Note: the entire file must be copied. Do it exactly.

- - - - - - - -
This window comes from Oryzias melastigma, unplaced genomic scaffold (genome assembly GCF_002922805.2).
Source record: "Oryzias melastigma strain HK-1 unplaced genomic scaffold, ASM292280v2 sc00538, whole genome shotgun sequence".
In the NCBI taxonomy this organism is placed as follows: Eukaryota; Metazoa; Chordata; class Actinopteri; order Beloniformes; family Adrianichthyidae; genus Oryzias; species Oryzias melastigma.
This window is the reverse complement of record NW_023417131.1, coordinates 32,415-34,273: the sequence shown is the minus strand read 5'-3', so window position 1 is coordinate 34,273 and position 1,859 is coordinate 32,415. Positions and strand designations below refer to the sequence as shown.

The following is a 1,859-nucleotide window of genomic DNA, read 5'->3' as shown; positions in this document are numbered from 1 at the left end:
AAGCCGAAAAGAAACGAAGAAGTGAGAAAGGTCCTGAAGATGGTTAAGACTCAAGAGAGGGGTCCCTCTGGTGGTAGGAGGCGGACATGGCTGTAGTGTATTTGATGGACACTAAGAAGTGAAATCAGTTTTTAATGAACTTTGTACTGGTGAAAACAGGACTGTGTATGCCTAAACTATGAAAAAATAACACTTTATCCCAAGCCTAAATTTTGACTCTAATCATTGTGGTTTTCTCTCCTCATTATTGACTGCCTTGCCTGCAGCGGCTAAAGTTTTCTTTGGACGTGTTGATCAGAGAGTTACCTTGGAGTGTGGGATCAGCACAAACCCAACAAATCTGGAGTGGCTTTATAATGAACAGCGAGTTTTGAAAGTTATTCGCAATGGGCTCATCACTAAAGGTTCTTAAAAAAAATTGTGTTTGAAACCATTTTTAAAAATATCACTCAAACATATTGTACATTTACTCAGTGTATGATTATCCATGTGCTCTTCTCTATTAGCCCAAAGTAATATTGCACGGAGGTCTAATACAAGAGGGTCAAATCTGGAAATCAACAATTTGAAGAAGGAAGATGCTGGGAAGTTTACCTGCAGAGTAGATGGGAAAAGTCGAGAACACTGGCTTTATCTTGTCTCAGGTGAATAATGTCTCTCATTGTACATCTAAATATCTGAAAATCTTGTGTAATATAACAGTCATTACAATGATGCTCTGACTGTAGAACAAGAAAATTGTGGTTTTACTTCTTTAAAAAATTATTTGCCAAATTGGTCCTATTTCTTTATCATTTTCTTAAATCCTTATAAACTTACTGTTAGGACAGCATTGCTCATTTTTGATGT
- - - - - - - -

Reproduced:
This window comes from Oryzias melastigma, unplaced genomic scaffold (genome assembly GCF_002922805.2).
Source record: "Oryzias melastigma strain HK-1 unplaced genomic scaffold, ASM292280v2 sc00538, whole genome shotgun sequence".
In the NCBI taxonomy this organism is placed as follows: Eukaryota; Metazoa; Chordata; class Actinopteri; order Beloniformes; family Adrianichthyidae; genus Oryzias; species Oryzias melastigma.
This window is the reverse complement of record NW_023417131.1, coordinates 32,415-34,273: the sequence shown is the minus strand read 5'-3', so window position 1 is coordinate 34,273 and position 1,859 is coordinate 32,415. Positions and strand designations below refer to the sequence as shown.

The following is a 1,859-nucleotide window of genomic DNA, read 5'->3' as shown; positions in this document are numbered from 1 at the left end:
AAGCCGAAAAGAAACGAAGAAGTGAGAAAGGTCCTGAAGATGGTTAAGACTCAAGAGAGGGGTCCCTCTGGTGGTAGGAGGCGGACATGGCTGTAGTGTATTTGATGGACACTAAGAAGTGAAATCAGTTTTTAATGAACTTTGTACTGGTGAAAACAGGACTGTGTATGCCTAAACTATGAAAAAATAACACTTTATCCCAAGCCTAAATTTTGACTCTAATCATTGTGGTTTTCTCTCCTCATTATTGACTGCCTTGCCTGCAGCGGCTAAAGTTTTCTTTGGACGTGTTGATCAGAGAGTTACCTTGGAGTGTGGGATCAGCACAAACCCAACAAATCTGGAGTGGCTTTATAATGAACAGCGAGTTTTGAAAGTTATTCGCAATGGGCTCATCACTAAAGGTTCTTAAAAAAAATTGTGTTTGAAACCATTTTTAAAAATATCACTCAAACATATTGTACATTTACTCAGTGTATGATTATCCATGTGCTCTTCTCTATTAGCCCAAAGTAATATTGCACGGAGGTCTAATACAAGAGGGTCAAATCTGGAAATCAACAATTTGAAGAAGGAAGATGCTGGGAAGTTTACCTGCAGAGTAGATGGGAAAAGTCGAGAACACTGGCTTTATCTTGTCTCAGGTGAATAATGTCTCTCATTGTACATCTAAATATCTGAAAATCTTGTGTAATATAACAGTCATTACAATGATGCTCTGACTGTAGAACAAGAAAATTGTGGTTTTACTTCTTTAAAAAATTATTTGCCAAATTGGTCCTATTTCTTTATCATTTTCTTAAATCCTTATAAACTTACTGTTAGGACAGCATTGCTCATTTTTGATGT